Gillaspie, 28, hit a meager .228/.269/.359 with four home runs and 24 RBI in 253 plate appearances between the White Sox and Angels during the 2015 season. Almost all of his playing time has come at third base but he can also play first base if needed.

The Giants, thin on depth, will allow Gillaspie to audition in spring training for a spot on the 25-man roster.

Joe Nathan plans to pitch in 2016

Detroit Tigers relief pitcher Joe Nathan throws against the Chicago White Sox in the ninth inning of a baseball game in Detroit Tuesday, Sept. 23, 2014. (AP Photo/Paul Sancya)
AP Photo/Paul Sancya
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Jon Morosi of FOX Sports reports that free agent reliever Joe Nathan, recovering from Tommy John surgery, plans to pitch in 2016 according to his agent Dave Pepe. According to Pepe, Nathan’s workouts are “going well” and the right-hander is “definitely planning on playing this year.”

Nathan, 41, got the final out on Opening Day (April 6) against the Twins before going on the disabled list with a flexor strain in his right elbow, causing him to miss the next 161 games. He will likely be able to contribute out of the bullpen in late May or early June if he has no setbacks. On a minor league deal or incentive-laden major league deal, Nathan could make for a low-risk gamble.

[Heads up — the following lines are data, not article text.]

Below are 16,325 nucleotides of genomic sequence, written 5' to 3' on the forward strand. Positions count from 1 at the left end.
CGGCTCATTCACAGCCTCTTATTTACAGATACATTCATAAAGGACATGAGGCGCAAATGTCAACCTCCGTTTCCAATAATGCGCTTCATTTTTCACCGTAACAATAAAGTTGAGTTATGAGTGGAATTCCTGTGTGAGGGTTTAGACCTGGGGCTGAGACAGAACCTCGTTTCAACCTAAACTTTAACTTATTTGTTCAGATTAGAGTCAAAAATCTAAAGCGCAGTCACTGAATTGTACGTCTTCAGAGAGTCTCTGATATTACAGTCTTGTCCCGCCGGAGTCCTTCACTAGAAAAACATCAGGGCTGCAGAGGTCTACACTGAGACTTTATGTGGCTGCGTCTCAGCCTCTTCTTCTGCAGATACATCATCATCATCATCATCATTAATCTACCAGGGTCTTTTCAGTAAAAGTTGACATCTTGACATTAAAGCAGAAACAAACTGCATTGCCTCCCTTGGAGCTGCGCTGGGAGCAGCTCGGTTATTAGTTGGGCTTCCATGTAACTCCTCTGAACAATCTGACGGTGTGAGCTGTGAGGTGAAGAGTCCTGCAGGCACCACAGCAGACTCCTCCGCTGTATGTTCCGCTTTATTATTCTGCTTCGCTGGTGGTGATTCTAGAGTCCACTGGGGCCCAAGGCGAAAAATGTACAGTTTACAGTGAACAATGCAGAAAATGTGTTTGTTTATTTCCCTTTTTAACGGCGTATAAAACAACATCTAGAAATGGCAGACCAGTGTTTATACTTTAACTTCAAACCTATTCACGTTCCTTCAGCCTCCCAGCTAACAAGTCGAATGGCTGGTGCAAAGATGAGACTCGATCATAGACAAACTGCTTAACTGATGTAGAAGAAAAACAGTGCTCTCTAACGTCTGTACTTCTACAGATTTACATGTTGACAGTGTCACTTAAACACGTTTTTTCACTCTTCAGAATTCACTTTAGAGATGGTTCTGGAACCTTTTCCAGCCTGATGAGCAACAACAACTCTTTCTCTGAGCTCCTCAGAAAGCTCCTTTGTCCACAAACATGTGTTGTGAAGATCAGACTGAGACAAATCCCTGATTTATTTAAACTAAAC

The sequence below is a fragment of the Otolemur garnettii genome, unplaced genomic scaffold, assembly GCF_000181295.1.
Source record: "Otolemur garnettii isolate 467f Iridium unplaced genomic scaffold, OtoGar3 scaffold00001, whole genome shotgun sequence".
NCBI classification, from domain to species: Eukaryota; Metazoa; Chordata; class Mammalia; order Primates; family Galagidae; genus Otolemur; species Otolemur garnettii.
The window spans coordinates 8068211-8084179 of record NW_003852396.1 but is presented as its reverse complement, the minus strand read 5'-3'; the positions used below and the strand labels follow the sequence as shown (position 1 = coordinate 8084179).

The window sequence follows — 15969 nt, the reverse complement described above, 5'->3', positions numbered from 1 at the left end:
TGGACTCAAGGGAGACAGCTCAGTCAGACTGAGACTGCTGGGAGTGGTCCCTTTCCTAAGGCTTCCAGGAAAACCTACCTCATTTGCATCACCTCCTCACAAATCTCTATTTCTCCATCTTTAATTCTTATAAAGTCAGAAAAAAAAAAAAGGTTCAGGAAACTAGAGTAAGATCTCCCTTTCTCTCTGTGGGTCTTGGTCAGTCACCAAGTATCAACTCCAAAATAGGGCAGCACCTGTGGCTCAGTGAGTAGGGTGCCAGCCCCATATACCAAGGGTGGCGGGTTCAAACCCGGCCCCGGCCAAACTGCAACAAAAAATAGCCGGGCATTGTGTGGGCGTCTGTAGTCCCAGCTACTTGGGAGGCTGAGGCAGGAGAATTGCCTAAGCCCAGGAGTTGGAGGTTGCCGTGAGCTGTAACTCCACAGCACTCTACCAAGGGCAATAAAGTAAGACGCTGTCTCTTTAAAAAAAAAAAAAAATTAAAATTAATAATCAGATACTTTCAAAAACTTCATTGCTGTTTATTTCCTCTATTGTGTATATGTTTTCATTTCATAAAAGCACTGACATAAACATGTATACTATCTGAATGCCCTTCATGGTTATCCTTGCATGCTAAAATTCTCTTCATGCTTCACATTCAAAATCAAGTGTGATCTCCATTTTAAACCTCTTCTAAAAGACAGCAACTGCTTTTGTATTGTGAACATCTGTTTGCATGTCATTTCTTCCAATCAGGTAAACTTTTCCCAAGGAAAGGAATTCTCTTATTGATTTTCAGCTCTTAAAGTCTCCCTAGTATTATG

Over a 15-season career that dates back to 1999 (he did not pitch in the majors in 2001 or 2010), Nathan has 377 saves with a 2.89 ERA and a 967/340 K/BB ratio over 917 innings.

The Rays are considering reliever Tyler Clippard

New York Mets pitcher Tyler Clippard throws during the eighth inning of Game 4 of the National League baseball championship series against the Chicago Cubs Wednesday, Oct. 21, 2015, in Chicago. (AP Photo/Nam Y. Huh)
AP Photo/Nam Y. Huh
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On Thursday, we learned that the Diamondbacks were still considering free agent reliever Tyler Clippard. You can add the Rays to the list as well, per Marc Topkin of the Tampa Bay Times.

The Rays traded lefty reliever Jake McGee to the Rockies in exchange for outfielder Corey Dickerson in late January, so Clippard would be able to slot right in behind closer Brad Boxberger. Clippard, 30, compiled a 2.92 ERA with 64 strikeouts and 31 walks over 71 innings in a season split between the Athletics and Mets. The strikeout rate was at its lowest since the right-hander become a full-time reliever in 2009, and his walk rate was at its highest since 2010, which may be a factor in his still being a free agent in February.